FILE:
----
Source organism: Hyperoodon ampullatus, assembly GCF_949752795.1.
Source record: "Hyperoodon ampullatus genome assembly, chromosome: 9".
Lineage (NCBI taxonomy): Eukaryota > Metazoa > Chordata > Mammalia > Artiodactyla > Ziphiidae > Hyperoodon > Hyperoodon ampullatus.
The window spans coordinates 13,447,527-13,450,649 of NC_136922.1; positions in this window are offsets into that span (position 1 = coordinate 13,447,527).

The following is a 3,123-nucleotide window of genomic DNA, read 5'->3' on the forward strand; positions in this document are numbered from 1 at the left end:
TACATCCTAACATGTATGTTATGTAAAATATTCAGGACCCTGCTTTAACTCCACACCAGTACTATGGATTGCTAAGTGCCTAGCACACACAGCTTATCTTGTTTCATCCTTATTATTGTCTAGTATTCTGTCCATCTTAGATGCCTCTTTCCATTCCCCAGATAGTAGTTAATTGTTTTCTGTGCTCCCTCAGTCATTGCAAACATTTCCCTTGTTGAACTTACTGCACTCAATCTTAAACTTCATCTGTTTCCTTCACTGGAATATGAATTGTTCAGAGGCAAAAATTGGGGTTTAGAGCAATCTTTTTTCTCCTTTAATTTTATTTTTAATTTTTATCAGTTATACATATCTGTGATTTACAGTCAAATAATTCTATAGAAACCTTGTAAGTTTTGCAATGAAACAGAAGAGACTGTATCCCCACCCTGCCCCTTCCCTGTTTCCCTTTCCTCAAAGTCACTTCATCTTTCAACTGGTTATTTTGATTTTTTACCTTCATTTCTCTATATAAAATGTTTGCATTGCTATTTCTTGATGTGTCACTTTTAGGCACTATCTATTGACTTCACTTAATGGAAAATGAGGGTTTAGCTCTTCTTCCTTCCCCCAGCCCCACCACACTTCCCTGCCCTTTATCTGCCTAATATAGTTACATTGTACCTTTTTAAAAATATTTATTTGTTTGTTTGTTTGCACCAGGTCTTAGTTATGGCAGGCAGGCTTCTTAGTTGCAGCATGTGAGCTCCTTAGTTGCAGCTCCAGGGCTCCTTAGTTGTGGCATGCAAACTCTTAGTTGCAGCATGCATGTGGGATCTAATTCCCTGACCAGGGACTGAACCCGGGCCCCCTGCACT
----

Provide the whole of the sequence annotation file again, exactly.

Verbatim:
Source organism: Hyperoodon ampullatus, assembly GCF_949752795.1.
Source record: "Hyperoodon ampullatus genome assembly, chromosome: 9".
Lineage (NCBI taxonomy): Eukaryota > Metazoa > Chordata > Mammalia > Artiodactyla > Ziphiidae > Hyperoodon > Hyperoodon ampullatus.
The window spans coordinates 13,447,527-13,450,649 of NC_136922.1; positions in this window are offsets into that span (position 1 = coordinate 13,447,527).

The following is a 3,123-nucleotide window of genomic DNA, read 5'->3' on the forward strand; positions in this document are numbered from 1 at the left end:
TACATCCTAACATGTATGTTATGTAAAATATTCAGGACCCTGCTTTAACTCCACACCAGTACTATGGATTGCTAAGTGCCTAGCACACACAGCTTATCTTGTTTCATCCTTATTATTGTCTAGTATTCTGTCCATCTTAGATGCCTCTTTCCATTCCCCAGATAGTAGTTAATTGTTTTCTGTGCTCCCTCAGTCATTGCAAACATTTCCCTTGTTGAACTTACTGCACTCAATCTTAAACTTCATCTGTTTCCTTCACTGGAATATGAATTGTTCAGAGGCAAAAATTGGGGTTTAGAGCAATCTTTTTTCTCCTTTAATTTTATTTTTAATTTTTATCAGTTATACATATCTGTGATTTACAGTCAAATAATTCTATAGAAACCTTGTAAGTTTTGCAATGAAACAGAAGAGACTGTATCCCCACCCTGCCCCTTCCCTGTTTCCCTTTCCTCAAAGTCACTTCATCTTTCAACTGGTTATTTTGATTTTTTACCTTCATTTCTCTATATAAAATGTTTGCATTGCTATTTCTTGATGTGTCACTTTTAGGCACTATCTATTGACTTCACTTAATGGAAAATGAGGGTTTAGCTCTTCTTCCTTCCCCCAGCCCCACCACACTTCCCTGCCCTTTATCTGCCTAATATAGTTACATTGTACCTTTTTAAAAATATTTATTTGTTTGTTTGTTTGCACCAGGTCTTAGTTATGGCAGGCAGGCTTCTTAGTTGCAGCATGTGAGCTCCTTAGTTGCAGCTCCAGGGCTCCTTAGTTGTGGCATGCAAACTCTTAGTTGCAGCATGCATGTGGGATCTAATTCCCTGACCAGGGACTGAACCCGGGCCCCCTGCACT